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26 user 26 critic

Hold Back the Dawn (1941)

Passed | | Drama, Romance | 26 September 1941 (USA)
Stopped in Mexico by U.S. Immigration, Georges Iscovescu hopes to get into the country by marrying a citizen.

Director:

Mitchell Leisen
Nominated for 6 Oscars. Another 1 nomination. See more awards »

Photos

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Cast

Cast overview, first billed only:
Charles Boyer ... Georges Iscovescu
Olivia de Havilland ... Emmy Brown
Paulette Goddard ... Anita Dixon
Victor Francen ... Van Den Luecken
Walter Abel ... Inspector Hammock
Curt Bois ... Bonbois
Rosemary DeCamp ... Berta Kurz
Eric Feldary ... Josef Kurz
Nestor Paiva ... Fred Flores
Eva Puig Eva Puig ... Lupita
Micheline Cheirel ... Christine
Madeleine Lebeau ... Anni
Billy Lee ... Tony
Mikhail Rasumny ... Mechanic
Charles Arnt ... Mr. John MacAdams
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Storyline

Romanian gigolo Georges Iscovescu is trying to get into the United States to become a citizen, it the land of opportunity even in his line of work. Because of the visa requirement, he instead travels to Tijuana, Mexico to cross into the States via the land border, not realizing that this situation has its own obstacles, namely the quota system per country, Romanians who have up to an eight year wait. In joining the queue in Tijuana, he ends up at the Hotel Esperanza which houses many of those in his similar situation, some of those others who have their own story in trying to become American citizens. In running into an old colleague he met in Europe, the former Polish-Australian Anita Dixon now divorced US citizen Mrs. Shaughnessy - she a female version of him - he decides to do what she did to become a US citizen: get married to an American, Mr. Shaughnessy who she quickly divorced after getting her citizenship. After a few missteps in finding an American to marry, Georges sets his ... Written by Huggo

Plot Summary | Add Synopsis

Taglines:

The glorious rapture of a woman's first love for a man of many loves! (print ad - Lubbock Morning Avalanche - Midway Theatre - Lubbock, Texas - June 14, 1944) See more »

Genres:

Drama | Romance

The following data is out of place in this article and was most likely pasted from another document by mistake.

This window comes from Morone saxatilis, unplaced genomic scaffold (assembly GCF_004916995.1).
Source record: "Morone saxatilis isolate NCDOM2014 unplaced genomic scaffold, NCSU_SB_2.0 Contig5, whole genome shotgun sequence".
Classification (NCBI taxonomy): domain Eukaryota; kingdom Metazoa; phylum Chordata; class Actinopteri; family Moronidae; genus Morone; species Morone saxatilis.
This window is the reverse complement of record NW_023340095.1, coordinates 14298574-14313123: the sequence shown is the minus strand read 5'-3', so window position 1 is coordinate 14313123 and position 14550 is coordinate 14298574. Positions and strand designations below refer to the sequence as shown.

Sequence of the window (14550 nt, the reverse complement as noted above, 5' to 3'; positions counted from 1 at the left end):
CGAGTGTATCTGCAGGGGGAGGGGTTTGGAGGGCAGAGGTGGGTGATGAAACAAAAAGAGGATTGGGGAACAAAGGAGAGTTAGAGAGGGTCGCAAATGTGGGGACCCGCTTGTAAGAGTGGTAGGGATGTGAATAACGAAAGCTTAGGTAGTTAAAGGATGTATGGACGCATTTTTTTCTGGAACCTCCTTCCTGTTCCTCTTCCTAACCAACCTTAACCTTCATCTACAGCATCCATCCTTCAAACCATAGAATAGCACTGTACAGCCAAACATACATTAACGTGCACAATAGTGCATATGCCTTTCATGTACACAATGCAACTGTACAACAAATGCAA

Certificate:

Passed | See all certifications »
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Did You Know?

Trivia

"The Screen Guild Theater" broadcast a 30 minute radio adaptation of the movie on May 4, 1950 with Olivia de Havilland and Charles Boyer reprising their film roles. See more »

Goofs

Boyer pulls over to read a sign on a pole over the road. However the writing is on the north side of the sign , he stops south of it and could not need it- The writing on the north of the sign is on the wrong side of the highway as its above the highway 101 north lanes, and would not be visible from the opposite, southbound lanes. See more »

Quotes

Anita Dixon: Hello, Georges.
Georges Iscovescu: What are you doing here?
Anita Dixon: Your door was unlocked. I just dropped in to borrow a cup of sugar.
See more »

Alternate Versions

Released prints for the Latin American markets included on-screen credits for technical advisors Padre Canseco, Ernesto A. Romero and assistant director Francisco Alonso. See more »

Connections

Referenced in You're the One (2000) See more »

Soundtracks

La Marseillaise
(1792) (uncredited)
Music by Claude Joseph Rouget de Lisle
Played by the band during the celebration near the end
See more »

User Reviews

 
They Don't Make 'em like this any more!
22 July 2004 | by dougandwinSee all my reviews

It is a sad reflection that many of the movies made so long ago still compare brilliantly with the best of today. "Hold Back the Dawn" is one of those - superbly put together by Billy Wilder & Charles Brackett, and with some of the finest acting of 1941. Outtanding are Charles Boyer, in what I feel is his best acting, and Olivia de Havilland who apparently had to go to Paramount to be appreciated (her two Oscar films were made there, and she was nominated also for this one!) is a standout. Paulette Goddard in a role almost written for her was very good, and the supporting cast was excellent. Migrants trying to get into the United States has always been a hot topic, but here it is treated sympathetically in a very informative way. I have to say the ending was not well done, and one gets the feeling all was not well somewhere.


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Details

Country:

USA

Language:

English | Spanish | Latin | French | German

Release Date:

26 September 1941 (USA) See more »

Also Known As:

Memo to a Movie Director See more »

Company Credits

Production Co:

Paramount Pictures See more »
Show more on IMDbPro »

Technical Specs

Runtime:

| (copyright length)

Sound Mix:

Mono (Western Electric Mirrophonic Recording)

Aspect Ratio:

1.37 : 1
See full technical specs »

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